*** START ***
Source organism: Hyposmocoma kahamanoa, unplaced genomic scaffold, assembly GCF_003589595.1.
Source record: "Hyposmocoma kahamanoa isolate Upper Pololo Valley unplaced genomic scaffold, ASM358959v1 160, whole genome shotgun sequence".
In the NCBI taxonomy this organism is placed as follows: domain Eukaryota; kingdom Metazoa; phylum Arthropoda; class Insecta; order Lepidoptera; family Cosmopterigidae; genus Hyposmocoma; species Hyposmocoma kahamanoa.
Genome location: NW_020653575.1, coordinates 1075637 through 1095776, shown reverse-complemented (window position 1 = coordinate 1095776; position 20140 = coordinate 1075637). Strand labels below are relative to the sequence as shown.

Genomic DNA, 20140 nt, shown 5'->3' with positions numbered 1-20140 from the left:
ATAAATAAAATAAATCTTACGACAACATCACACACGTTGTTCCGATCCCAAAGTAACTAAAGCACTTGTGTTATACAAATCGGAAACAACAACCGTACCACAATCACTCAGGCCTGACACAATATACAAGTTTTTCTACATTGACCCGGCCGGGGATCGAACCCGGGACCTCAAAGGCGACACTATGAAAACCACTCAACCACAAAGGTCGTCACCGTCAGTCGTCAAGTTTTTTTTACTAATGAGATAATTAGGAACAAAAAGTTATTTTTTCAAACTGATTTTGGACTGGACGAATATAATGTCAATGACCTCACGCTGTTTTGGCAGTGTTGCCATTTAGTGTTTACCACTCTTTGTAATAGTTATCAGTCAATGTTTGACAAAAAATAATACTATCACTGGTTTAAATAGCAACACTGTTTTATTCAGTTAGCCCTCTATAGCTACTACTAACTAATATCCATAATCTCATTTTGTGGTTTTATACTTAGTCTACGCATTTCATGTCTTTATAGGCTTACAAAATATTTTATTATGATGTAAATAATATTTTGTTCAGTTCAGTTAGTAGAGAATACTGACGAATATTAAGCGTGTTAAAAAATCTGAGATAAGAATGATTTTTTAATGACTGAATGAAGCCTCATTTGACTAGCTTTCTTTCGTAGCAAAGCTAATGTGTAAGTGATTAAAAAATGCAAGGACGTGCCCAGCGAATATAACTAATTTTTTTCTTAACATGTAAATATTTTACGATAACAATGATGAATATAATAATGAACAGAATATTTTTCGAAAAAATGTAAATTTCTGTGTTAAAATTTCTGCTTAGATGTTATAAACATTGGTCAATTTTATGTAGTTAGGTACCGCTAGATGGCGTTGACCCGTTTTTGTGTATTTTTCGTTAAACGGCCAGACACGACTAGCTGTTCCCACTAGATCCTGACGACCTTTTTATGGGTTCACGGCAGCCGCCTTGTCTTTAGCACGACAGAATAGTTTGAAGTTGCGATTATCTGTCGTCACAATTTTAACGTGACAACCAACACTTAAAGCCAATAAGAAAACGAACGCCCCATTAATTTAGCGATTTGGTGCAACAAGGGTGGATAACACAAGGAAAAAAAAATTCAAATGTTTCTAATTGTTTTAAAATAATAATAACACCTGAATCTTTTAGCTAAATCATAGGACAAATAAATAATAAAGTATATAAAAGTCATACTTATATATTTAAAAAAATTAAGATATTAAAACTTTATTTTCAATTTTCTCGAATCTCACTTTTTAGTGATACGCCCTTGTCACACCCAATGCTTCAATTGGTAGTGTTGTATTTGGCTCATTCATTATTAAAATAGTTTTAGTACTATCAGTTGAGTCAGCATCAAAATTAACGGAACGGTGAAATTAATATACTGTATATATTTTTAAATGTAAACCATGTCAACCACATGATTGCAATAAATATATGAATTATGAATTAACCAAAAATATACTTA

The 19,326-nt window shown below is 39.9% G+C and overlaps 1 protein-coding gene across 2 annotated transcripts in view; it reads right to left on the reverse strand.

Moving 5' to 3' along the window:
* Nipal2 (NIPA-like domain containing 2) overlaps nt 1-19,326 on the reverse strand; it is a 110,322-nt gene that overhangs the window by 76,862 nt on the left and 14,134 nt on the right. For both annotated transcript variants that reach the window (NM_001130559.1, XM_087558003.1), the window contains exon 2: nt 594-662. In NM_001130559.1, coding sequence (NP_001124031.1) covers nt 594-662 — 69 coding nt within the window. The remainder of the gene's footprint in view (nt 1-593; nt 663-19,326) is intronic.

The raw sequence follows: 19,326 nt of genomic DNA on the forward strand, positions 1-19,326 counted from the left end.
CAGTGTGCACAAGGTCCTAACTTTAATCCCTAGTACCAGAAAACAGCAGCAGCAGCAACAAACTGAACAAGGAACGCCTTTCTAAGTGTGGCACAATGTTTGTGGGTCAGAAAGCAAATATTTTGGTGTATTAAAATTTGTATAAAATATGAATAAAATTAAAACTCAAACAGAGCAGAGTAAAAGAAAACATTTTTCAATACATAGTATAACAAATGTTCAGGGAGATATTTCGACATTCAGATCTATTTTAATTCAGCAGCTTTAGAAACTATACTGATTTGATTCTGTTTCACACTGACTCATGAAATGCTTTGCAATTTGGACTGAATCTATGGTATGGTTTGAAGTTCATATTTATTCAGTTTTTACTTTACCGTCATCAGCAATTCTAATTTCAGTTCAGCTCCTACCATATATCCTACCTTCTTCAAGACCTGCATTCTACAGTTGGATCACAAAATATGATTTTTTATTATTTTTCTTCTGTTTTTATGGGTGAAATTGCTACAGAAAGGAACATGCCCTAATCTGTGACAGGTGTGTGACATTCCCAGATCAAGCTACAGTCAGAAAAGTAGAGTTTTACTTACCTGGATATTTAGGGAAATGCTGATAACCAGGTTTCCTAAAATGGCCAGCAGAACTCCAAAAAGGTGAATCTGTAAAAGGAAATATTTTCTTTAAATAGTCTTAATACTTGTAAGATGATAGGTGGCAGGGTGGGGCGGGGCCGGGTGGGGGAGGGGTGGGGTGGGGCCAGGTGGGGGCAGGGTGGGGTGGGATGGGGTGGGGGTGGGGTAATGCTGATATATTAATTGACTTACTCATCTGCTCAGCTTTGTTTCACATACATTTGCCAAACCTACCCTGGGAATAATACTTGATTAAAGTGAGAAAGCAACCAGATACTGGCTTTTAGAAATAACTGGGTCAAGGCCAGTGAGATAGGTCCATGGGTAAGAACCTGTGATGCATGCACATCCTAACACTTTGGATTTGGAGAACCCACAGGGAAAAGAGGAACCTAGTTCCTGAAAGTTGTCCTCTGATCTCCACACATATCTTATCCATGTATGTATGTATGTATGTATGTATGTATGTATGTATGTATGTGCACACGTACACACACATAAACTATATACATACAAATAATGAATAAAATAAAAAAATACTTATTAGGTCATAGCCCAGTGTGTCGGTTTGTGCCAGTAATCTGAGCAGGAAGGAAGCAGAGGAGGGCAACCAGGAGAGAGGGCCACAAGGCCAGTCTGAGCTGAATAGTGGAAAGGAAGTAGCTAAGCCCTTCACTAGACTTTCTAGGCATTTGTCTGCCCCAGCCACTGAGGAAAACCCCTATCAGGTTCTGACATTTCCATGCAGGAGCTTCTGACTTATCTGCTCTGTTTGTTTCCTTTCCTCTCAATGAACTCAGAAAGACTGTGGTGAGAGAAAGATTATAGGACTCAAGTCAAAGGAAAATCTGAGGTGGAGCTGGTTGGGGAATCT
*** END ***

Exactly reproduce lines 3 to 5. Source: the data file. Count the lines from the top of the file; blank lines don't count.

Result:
In the NCBI taxonomy this organism is placed as follows: domain Eukaryota; kingdom Metazoa; phylum Arthropoda; class Insecta; order Lepidoptera; family Cosmopterigidae; genus Hyposmocoma; species Hyposmocoma kahamanoa.
Genome location: NW_020653575.1, coordinates 1075637 through 1095776, shown reverse-complemented (window position 1 = coordinate 1095776; position 20140 = coordinate 1075637). Strand labels below are relative to the sequence as shown.

Genomic DNA, 20140 nt, shown 5'->3' with positions numbered 1-20140 from the left: